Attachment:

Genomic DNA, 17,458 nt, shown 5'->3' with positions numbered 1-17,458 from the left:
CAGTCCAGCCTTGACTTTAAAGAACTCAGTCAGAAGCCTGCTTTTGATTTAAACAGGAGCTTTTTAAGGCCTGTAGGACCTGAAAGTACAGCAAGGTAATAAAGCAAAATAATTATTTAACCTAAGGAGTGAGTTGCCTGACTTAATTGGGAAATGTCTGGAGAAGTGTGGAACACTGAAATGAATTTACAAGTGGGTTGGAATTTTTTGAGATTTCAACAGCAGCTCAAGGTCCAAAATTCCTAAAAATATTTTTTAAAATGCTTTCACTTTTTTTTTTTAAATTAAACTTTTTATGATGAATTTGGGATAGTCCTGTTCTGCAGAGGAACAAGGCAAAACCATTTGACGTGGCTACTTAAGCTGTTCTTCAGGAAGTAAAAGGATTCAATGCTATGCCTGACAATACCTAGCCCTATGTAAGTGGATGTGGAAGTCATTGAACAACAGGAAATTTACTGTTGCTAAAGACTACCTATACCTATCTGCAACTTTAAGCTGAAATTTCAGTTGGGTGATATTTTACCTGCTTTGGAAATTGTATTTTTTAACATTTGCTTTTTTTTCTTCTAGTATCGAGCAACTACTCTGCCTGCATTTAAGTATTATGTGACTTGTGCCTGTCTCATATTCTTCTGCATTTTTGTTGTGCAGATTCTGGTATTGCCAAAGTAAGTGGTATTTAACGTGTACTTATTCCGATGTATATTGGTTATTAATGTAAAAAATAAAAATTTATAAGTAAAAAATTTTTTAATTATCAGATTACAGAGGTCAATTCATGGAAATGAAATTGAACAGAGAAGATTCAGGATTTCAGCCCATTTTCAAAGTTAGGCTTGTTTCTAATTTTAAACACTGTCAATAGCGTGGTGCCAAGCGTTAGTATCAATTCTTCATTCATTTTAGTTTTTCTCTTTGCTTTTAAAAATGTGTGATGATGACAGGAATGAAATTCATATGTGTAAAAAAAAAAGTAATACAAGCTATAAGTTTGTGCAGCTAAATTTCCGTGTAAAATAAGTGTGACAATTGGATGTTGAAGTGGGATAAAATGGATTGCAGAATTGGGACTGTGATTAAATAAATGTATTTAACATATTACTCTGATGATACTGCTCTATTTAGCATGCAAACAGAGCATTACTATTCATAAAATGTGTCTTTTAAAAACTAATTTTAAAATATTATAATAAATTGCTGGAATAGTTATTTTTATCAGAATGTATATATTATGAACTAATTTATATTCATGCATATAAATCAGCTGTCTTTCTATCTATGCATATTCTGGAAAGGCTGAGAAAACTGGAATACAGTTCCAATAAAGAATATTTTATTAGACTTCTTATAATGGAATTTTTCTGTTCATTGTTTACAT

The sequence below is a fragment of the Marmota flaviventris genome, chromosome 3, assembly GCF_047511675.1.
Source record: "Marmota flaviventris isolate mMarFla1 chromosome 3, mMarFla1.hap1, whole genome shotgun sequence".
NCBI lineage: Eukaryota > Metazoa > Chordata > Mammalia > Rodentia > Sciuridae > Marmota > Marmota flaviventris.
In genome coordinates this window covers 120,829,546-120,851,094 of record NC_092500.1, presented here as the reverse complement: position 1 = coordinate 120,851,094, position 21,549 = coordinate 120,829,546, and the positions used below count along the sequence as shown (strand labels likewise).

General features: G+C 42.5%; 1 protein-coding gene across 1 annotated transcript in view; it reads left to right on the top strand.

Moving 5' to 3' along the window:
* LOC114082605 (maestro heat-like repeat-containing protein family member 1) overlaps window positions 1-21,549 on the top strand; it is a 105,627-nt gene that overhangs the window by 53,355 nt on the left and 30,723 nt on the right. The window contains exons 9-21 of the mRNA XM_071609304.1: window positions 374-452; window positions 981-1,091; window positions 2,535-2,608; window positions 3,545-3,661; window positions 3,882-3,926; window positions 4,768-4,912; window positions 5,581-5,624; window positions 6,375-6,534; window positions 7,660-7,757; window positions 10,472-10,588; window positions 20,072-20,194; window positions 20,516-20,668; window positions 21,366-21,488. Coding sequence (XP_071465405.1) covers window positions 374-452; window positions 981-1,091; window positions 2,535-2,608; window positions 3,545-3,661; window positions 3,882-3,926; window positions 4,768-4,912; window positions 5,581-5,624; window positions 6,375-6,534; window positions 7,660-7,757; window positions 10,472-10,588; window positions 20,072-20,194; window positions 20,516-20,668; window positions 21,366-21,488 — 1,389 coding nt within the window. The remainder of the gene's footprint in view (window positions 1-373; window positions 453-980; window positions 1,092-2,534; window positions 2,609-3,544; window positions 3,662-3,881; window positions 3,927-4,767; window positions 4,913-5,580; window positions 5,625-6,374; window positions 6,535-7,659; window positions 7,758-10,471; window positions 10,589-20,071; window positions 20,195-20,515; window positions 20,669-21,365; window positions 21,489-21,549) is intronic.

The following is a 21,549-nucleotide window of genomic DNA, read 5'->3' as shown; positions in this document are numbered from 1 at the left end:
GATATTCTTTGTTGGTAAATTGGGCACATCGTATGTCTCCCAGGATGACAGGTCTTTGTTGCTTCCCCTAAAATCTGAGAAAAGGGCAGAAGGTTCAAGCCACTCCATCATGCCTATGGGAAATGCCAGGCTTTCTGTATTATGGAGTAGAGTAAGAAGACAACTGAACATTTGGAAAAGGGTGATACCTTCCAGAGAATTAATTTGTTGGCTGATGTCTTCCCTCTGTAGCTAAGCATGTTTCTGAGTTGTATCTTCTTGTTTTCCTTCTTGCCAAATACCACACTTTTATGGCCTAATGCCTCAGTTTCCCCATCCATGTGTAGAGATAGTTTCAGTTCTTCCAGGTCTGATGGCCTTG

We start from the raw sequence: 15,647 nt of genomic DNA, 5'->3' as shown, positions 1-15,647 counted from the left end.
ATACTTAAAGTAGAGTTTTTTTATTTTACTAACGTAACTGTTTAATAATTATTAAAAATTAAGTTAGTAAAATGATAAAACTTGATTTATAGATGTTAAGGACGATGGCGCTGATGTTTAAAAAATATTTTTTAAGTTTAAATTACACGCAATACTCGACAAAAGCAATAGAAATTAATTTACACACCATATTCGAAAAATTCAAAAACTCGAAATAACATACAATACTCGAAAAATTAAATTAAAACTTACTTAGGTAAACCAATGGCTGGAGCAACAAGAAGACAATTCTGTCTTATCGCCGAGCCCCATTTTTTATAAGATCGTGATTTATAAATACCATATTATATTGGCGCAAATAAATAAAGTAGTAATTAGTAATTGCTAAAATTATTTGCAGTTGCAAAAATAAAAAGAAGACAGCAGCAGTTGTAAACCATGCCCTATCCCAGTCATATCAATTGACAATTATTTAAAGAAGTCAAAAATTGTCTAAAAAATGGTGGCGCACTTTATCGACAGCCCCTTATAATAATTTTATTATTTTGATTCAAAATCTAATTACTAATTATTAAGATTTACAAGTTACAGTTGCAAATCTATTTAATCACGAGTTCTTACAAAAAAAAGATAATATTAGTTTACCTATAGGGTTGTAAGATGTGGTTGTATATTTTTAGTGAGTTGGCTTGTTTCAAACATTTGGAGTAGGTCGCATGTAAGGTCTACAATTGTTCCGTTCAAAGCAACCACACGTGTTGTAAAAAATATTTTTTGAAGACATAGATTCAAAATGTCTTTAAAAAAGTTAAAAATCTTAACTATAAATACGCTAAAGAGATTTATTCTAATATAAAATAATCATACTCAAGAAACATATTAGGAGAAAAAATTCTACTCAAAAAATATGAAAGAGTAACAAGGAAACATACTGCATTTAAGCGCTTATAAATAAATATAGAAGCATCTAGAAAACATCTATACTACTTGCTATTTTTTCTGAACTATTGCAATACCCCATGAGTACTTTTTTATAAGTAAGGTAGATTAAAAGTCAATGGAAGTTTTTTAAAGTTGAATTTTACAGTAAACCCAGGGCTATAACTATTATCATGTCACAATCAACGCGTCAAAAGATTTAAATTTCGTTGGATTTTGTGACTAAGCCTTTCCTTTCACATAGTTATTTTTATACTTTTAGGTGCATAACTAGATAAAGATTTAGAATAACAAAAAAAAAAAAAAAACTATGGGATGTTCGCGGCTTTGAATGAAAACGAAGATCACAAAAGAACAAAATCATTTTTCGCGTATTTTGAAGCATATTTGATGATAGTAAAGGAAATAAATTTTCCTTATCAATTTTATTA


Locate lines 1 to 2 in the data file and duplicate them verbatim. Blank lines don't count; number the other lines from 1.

Genomic DNA, 17,458 nt, shown 5'->3' with positions numbered 1-17,458 from the left:
CAGTCCAGCCTTGACTTTAAAGAACTCAGTCAGAAGCCTGCTTTTGATTTAAACAGGAGCTTTTTAAGGCCTGTAGGACCTGAAAGTACAGCAAGGTAATAAAGCAAAATAATTATTTAACCTAAGGAGTGAGTTGCCTGACTTAATTGGGAAATGTCTGGAGAAGTGTGGAACACTGAAATGAATTTACAAGTGGGTTGGAATTTTTTGAGATTTCAACAGCAGCTCAAGGTCCAAAATTCCTAAAAATATTTTTTAAAATGCTTTCACTTTTTTTTTTTAAATTAAACTTTTTATGATGAATTTGGGATAGTCCTGTTCTGCAGAGGAACAAGGCAAAACCATTTGACGTGGCTACTTAAGCTGTTCTTCAGGAAGTAAAAGGATTCAATGCTATGCCTGACAATACCTAGCCCTATGTAAGTGGATGTGGAAGTCATTGAACAACAGGAAATTTACTGTTGCTAAAGACTACCTATACCTATCTGCAACTTTAAGCTGAAATTTCAGTTGGGTGATATTTTACCTGCTTTGGAAATTGTATTTTTTAACATTTGCTTTTTTTTCTTCTAGTATCGAGCAACTACTCTGCCTGCATTTAAGTATTATGTGACTTGTGCCTGTCTCATATTCTTCTGCATTTTTGTTGTGCAGATTCTGGTATTGCCAAAGTAAGTGGTATTTAACGTGTACTTATTCCGATGTATATTGGTTATTAATGTAAAAAATAAAAATTTATAAGTAAAAAATTTTTTAATTATCAGATTACAGAGGTCAATTCATGGAAATGAAATTGAACAGAGAAGATTCAGGATTTCAGCCCATTTTCAAAGTTAGGCTTGTTTCTAATTTTAAACACTGTCAATAGCGTGGTGCCAAGCGTTAGTATCAATTCTTCATTCATTTTAGTTTTTCTCTTTGCTTTTAAAAATGTGTGATGATGACAGGAATGAAATTCATATGTGTAAAAAAAAAAGTAATACAAGCTATAAGTTTGTGCAGCTAAATTTCCGTGTAAAATAAGTGTGACAATTGGATGTTGAAGTGGGATAAAATGGATTGCAGAATTGGGACTGTGATTAAATAAATGTATTTAACATATTACTCTGATGATACTGCTCTATTTAGCATGCAAACAGAGCATTACTATTCATAAAATGTGTCTTTTAAAAACTAATTTTAAAATATTATAATAAATTGCTGGAATAGTTATTTTTATCAGAATGTATATATTATGAACTAATTTATATTCATGCATATAAATCAGCTGTCTTTCTATCTATGCATATTCTGGAAAGGCTGAGAAAACTGGAATACAGTTCCAATAAAGAATATTTTATTAGACTTCTTATAATGGAATTTTTCTGTTCATTGTTTACAT